And new kinds of instruments that will come online in the coming decades will almost surely see those primordial waves.
How important to the field of astrophysics is confirming the existence of gravitational waves?
Thorne: The greatest importance is the payoff in terms of observational astronomy over the coming decades and centuries. If you think back to the time of Galileo, that's 400 years ago roughly, he pointed his optical telescope at Jupiter and discovered Jupiter's four large moons and created or began instrument-based electromagnetic astronomy. And look at where we are now: What a radical revolution in our understanding of the universe has come from those instruments with electromagnetic waves since the time of Galileo.
Gravitational waves in collaboration with electromagnetic waves, through what we call multi-messenger astronomy, are the foundation for the future of astronomy. Several centuries from now, when our descendants look back on this era, I think they are going to say that one of the great contributions that we gave to them is our understanding of the universe through gravitational waves and electromagnetic waves working together.
Have the results from LIGO outperformed your expectations?
Thorne: My expectations for LIGO were very high. I wouldn't say the results outperformed them. They have, in fact, been about what I expected. It is quite remarkable that already in the early 1980s, it seemed clear to me that the first thing we would see would very likely be colliding black holes, and that is what actually happened in 2015.
It seemed also clear to me that we really needed to have the capability to simulate colliding black holes in order to understand the signals well enough to analyze LIGO's data. I think perhaps my biggest contribution was making sure that my colleagues who do numerical relativity perfected those simulations. And here we are.
With advanced LIGO's fourth data run, we're now seeing a pair of smallish black holes, about the size of a small city, collide approximately once every other day, and it's just fantastic. It's wonderful, the science that's coming off in terms of beginning to understand where these black hole binaries came from and using their collisions to test general relativity with ultra-high precision.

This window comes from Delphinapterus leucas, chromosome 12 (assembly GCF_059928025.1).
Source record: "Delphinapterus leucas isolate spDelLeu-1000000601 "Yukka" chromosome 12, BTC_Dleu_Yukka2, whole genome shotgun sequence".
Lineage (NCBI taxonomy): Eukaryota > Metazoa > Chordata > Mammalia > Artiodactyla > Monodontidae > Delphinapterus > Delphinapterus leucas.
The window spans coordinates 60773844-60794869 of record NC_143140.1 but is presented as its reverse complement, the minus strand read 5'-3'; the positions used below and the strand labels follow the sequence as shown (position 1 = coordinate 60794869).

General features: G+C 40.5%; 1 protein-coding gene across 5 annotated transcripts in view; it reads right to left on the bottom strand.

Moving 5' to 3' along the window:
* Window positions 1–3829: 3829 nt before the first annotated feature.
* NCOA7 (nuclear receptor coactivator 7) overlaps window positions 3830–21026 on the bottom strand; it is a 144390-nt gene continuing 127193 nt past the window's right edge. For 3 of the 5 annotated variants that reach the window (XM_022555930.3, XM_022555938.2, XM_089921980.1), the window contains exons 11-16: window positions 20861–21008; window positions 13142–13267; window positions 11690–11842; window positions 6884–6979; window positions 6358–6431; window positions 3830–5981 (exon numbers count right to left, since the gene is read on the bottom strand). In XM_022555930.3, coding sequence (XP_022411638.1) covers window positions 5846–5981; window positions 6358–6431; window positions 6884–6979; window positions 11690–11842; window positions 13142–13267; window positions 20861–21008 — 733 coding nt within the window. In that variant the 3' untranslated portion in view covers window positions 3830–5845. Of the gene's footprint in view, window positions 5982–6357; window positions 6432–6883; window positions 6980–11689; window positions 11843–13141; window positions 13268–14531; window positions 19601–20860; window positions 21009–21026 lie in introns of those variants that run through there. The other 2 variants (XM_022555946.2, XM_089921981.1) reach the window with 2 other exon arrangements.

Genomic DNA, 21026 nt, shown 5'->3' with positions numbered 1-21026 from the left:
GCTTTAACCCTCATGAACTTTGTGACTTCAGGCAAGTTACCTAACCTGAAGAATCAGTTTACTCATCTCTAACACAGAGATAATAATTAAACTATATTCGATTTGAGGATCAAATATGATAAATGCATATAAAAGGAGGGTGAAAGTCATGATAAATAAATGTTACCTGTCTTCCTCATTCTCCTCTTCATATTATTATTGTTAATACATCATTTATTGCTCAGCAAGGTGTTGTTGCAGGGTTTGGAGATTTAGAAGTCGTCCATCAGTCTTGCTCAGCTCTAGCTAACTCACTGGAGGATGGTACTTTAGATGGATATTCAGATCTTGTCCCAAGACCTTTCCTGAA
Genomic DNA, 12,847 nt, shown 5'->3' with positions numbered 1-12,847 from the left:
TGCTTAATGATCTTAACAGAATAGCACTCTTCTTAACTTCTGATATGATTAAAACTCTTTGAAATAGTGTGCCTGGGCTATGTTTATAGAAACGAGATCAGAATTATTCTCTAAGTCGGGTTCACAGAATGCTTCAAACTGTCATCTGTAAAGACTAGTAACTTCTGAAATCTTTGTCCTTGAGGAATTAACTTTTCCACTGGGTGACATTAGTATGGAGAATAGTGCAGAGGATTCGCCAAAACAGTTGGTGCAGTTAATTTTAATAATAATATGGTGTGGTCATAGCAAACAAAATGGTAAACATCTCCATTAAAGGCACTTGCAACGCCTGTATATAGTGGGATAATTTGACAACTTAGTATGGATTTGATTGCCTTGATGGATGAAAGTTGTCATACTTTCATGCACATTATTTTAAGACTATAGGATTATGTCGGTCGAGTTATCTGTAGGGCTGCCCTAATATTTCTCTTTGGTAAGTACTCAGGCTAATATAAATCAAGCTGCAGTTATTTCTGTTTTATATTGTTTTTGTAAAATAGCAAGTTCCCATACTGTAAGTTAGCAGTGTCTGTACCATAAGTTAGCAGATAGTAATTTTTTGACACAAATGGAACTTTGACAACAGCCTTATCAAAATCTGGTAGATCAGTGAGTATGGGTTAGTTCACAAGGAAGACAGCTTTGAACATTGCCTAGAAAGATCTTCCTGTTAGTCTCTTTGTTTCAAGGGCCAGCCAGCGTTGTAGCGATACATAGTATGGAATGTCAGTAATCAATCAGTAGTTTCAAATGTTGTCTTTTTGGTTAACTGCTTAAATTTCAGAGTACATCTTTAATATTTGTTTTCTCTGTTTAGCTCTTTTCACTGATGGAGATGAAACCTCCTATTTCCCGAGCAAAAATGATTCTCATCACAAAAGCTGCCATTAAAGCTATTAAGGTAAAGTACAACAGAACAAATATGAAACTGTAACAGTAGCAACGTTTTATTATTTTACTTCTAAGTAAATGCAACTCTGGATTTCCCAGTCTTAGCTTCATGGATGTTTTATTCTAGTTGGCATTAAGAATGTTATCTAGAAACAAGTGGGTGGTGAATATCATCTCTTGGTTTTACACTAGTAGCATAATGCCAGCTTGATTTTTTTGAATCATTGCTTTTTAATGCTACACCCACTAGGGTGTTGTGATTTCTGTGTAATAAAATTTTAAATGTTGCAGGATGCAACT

And it is likely that most of the waves seen by NANOGrav are from collisions of gigantic black holes, though we are not yet sure.
What do you think will be confirmed in the next decade or two?
Thorne: One of the most important things to me is testing general relativity in the regime where space-time is highly disturbed, oscillating rapidly with large amplitudes. That's the regime of the black hole collisions which in essence create a storm in the fabric or the shape of space and the rate and flow of time. The gravitational waves we see are just what you would expect from that space-time storm. That is the most exciting thing to me.
My one disappointment is that most of the waves from the most violent part of the storm go down the final black hole and don't come out to us. What I’m hoping for is that as LIGO improves, and as new kinds of instruments such as NANOGrav come online, we get much higher precision and will see final black holes with larger spins, and this will bring us more of the gravitational waves coming from the violent part of the space-time storm than what we’ve been seeing.
Hear more from Thorne, including the impact of NSF support on his career, his advice to future scientists and the possibility of time travel.
And to learn more about gravitational waves, watch NSF's Discovery Files.